While plant and animal cells share many similarities as eukaryotes, they also exhibit notable differences:

Cell Wall: Unlike plant cells, animal cells do not have a cell wall. This absence gives animal cells a flexible shape, allowing them to form structures such as neurons and muscle cells.

Vacuoles: Animal cells contain smaller vacuoles and often more than one per cell. In contrast, plant cells typically have a single, large central vacuole.

Centrosomes: Animal cells have centrosomes that help in cell division. Each centrosome contains a pair of centrioles, which are absent in most plant cells.

Plastids: Plant cells contain plastids, such as chloroplasts for photosynthesis, which are absent in animal cells.

Lysosomes: These are more commonly found and active in animal cells, playing a major role in digestion and waste removal. Vacuoles perform lysosome-like functions in plants.

Plant Cells vs Bacterial Cells

While plant cells are eukaryotic, bacterial cells are prokaryotic. This leads to several key differences between the cell types:

  1. Nucleus: Plant cells have a well-defined nucleus that houses their DNA. In contrast, bacterial cells do not contain a nucleus. Instead, their DNA is in a region called the nucleoid.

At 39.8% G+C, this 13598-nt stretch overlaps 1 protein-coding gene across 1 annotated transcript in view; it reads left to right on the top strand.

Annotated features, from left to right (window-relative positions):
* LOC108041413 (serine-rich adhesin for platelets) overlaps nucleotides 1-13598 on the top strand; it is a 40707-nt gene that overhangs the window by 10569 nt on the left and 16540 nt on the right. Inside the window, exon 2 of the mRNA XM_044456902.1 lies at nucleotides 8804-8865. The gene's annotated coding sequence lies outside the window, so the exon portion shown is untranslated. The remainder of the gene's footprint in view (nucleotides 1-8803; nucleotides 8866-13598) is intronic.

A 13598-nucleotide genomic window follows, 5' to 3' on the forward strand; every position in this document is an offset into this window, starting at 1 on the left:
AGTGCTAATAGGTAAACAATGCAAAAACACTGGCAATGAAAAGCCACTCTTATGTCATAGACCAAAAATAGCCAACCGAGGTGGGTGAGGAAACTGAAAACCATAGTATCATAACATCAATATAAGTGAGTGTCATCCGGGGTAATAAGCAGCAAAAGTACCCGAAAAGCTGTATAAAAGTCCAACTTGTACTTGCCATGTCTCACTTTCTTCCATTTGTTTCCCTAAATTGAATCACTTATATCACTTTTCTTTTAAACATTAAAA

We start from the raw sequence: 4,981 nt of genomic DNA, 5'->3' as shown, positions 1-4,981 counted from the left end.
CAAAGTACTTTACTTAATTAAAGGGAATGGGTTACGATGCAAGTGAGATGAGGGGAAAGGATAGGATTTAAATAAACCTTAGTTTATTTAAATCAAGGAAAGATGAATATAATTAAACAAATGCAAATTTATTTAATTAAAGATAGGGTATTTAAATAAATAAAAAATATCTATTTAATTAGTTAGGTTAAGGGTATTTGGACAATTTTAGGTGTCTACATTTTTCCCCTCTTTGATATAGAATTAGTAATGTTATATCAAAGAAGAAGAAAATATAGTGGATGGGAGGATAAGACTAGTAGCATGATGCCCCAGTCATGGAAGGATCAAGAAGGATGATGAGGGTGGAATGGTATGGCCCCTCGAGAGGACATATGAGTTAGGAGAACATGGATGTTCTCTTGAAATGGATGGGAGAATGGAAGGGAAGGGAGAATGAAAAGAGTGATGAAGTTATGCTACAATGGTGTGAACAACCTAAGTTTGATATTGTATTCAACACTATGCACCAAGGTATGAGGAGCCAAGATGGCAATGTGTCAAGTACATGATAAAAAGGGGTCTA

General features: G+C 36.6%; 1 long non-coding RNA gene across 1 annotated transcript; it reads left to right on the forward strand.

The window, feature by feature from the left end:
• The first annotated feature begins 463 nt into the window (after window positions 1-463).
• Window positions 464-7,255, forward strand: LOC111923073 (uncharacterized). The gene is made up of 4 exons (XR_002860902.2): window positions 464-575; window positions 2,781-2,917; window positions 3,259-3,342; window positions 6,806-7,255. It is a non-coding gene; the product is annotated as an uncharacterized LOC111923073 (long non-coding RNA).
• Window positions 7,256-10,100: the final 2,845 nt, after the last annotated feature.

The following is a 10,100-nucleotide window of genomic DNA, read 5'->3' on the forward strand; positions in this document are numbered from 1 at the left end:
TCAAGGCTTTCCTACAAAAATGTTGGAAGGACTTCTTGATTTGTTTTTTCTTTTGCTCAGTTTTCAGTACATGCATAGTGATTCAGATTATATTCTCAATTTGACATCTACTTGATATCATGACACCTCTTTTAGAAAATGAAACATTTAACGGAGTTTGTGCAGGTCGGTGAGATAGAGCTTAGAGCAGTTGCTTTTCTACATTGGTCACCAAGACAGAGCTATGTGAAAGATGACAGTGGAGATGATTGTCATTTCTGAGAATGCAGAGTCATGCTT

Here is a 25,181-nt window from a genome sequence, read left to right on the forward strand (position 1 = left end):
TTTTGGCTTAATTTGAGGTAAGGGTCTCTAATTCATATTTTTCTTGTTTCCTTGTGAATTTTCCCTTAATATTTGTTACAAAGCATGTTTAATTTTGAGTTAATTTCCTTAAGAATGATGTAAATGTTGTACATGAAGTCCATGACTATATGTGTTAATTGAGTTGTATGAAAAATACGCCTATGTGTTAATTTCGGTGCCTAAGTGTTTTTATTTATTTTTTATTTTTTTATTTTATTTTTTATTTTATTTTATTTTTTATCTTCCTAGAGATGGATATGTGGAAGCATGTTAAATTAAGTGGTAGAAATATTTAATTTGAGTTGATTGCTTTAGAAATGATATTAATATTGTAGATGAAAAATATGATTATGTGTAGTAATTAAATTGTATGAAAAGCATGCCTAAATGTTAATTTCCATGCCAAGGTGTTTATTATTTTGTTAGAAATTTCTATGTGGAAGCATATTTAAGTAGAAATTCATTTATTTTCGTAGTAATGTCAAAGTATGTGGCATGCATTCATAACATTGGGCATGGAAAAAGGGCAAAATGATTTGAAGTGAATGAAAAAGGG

2. Size: Plant cells are generally much larger than bacterial cells. A typical plant cell is around 10 to 100 micrometers in diameter, while a bacterial cell is usually between 0.5 and 5 micrometers.
  3. Cell Wall: Both plant and bacterial cells have cell walls, but their chemical composition is different. Plant cell walls contain cellulose, while bacterial cell walls use peptidoglycan.
  4. Organelles: Plant cells contain membrane-bound organelles like mitochondria, chloroplasts, and the endoplasmic reticulum. Bacteria lack these organelles.
  5. Reproduction: Plant cells reproduce primarily through mitosis, while bacteria mainly reproduce through binary fission, a simpler form of asexual reproduction.

Plant Cell vs Fungal Cell

While both plant and fungal cells are eukaryotic, there are several key differences between them:

  1. Cell Wall: The cell walls of plant cells contain cellulose, while fungal cell walls mainly consist of chitin.
  2. Nutrition: Plant cells are autotrophic and produce their own food via photosynthesis. Fungal cells, on the other hand, are heterotrophic and obtain their nutrients through absorption. They secrete enzymes that break down complex substances in their environment into simpler compounds that they can absorb.
  3. Vacuoles: Both plant and fungal cells contain vacuoles, but plant cells typically have a single large central vacuole, while fungal cells have several smaller vacuoles.
  4. Growth: Plant cells grow by dividing and expanding in all directions. Fungal cells grow apically, meaning they extend at their tips.
  5. Plastids: Plant cells contain plastids such as chloroplasts, which are absent in fungal cells.

Types of Plant Cells

There are different types of plant cells, each with specific structures and functions. These cells further organize into tissues that perform coordinated functions.